I suppose we have become cynical enough as a society that the outrage of using taxpayer money to buy votes does not seem to shock as much as it once did. When I think about the response of most people I’ve talked to, there has simply been a shrugging of shoulders with a sense of resignation that - what else can you expect from politicians? Moreover, the concept of spending “one billion dollars” is outside the daily experience of most people and is just a very large number with little reference to what it represents. Even newspaper columnists seem to feel that way as Martin Regg Cohn revealed in his Toronto Star column several days ago writing about the banality of billion dollar boondoggles as follows: “What’s a billion dollars? Politically and fiscally, it is everything and nothing — a number so gargantuan it borders on abstraction.”
I don’t think a billion dollar boondoggle is at all either banal or an abstraction. Think of the 1.1 billion dollars that has been squandered in this way in terms of the opportunity cost. What else could 1.1 billion dollars have been spent on? Well, for any future politicians out there planning on using public money to buy votes and wanting to know the trade-off in terms of what a billion dollars can get you, here is a very short list:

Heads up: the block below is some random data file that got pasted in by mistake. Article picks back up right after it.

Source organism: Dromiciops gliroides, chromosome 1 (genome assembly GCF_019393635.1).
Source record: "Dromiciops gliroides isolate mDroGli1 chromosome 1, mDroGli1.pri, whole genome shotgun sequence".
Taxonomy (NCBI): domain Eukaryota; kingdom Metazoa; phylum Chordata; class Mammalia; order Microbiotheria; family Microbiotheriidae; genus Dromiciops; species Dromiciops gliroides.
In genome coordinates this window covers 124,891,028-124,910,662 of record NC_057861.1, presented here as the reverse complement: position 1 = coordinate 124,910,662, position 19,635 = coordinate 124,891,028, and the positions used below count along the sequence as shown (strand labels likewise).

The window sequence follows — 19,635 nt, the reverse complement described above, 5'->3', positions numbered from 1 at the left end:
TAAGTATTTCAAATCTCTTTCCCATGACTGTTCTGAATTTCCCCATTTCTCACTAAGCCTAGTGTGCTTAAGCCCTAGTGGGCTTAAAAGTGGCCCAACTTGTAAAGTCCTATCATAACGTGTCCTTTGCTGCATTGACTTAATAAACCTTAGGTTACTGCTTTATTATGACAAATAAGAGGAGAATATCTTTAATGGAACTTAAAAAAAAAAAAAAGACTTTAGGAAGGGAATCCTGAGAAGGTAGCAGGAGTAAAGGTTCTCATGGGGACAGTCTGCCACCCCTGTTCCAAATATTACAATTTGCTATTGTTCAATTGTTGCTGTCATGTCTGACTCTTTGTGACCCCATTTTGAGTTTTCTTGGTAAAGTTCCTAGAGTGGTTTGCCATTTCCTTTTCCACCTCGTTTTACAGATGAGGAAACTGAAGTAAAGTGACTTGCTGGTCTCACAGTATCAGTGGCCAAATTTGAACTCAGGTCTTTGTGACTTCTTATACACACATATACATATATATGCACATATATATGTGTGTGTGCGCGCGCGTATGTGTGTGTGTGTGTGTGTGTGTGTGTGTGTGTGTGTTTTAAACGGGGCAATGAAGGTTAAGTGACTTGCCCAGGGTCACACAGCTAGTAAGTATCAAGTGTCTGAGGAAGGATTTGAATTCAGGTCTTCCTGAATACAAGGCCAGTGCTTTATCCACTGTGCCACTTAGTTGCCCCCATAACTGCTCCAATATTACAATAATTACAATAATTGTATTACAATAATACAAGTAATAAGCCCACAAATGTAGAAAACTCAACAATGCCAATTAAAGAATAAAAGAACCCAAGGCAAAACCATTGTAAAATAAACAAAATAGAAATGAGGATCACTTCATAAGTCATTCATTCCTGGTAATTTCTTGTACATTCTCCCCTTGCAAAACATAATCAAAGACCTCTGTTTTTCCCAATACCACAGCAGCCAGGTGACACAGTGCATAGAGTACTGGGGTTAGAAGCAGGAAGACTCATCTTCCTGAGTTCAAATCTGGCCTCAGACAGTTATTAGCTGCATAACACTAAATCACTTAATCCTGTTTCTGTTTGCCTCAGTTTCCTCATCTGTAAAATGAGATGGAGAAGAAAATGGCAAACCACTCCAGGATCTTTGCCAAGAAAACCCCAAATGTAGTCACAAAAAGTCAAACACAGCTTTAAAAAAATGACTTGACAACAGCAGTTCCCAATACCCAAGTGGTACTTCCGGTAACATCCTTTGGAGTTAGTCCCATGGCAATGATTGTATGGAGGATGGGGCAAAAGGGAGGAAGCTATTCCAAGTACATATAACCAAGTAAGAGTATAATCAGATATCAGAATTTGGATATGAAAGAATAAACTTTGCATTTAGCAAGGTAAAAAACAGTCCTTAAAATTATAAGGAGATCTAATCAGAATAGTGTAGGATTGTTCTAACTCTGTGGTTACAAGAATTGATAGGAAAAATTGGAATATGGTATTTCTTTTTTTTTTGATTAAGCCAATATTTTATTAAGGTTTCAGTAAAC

Based on an average payment for physicians in 2011-12 of $328,000, this represents the services of 3,354 physicians for one year. (Source: CIHI) That is not a lot of direct votes but think of all those people who still don’t have a family physician.
Based on an estimated average annual undergraduate value of tuition in 2013-14 of $7,259, this represents free university tuition for 151,536 students. (Source: Statistics Canada). This may seem like a lot of votes but students traditionally have a low turnout rate.
Based on the cost of four-laning a highway in Northern Ontario at about 10 million dollars per kilometer, this represents 110 kilometers of new four-laned highway (interchanges not included). I believe this would just about complete four-laning of the highway to Sudbury from Parry Sound. (Source: Highway69.ca). There are not a lot of seats in Northern Ontario which is probably why it takes so long to complete highways there.
Based on average property taxes in Toronto for a 2 storey, 3 bedroom home assessed at $447,090 in 2012 of $3,448 annually, this represents the property taxes for 319,026 households. (Source:GetWhatYouWant). That is a fair number of voters.If you can find communities with lower property taxes, you might be able to buy more votes.
Based on the price of a Sharp AQUOS 60” 1080p 120HZ LED TV on sale this weekend at Future Shop at $999.00 plus 13%HST, this represents 974,426 flat screen televisions – enough to provide one for about 20 percent of Ontario households. (Source: Future Shop). Now that is a lot of potential votes and could definitely tilt the balance towards a majority government. Add another billion and a half dollars and you could cover half the province and easily generate the demand for your own television manufacturing plant - industrial strategy at its best!
How is that for the banality of billions?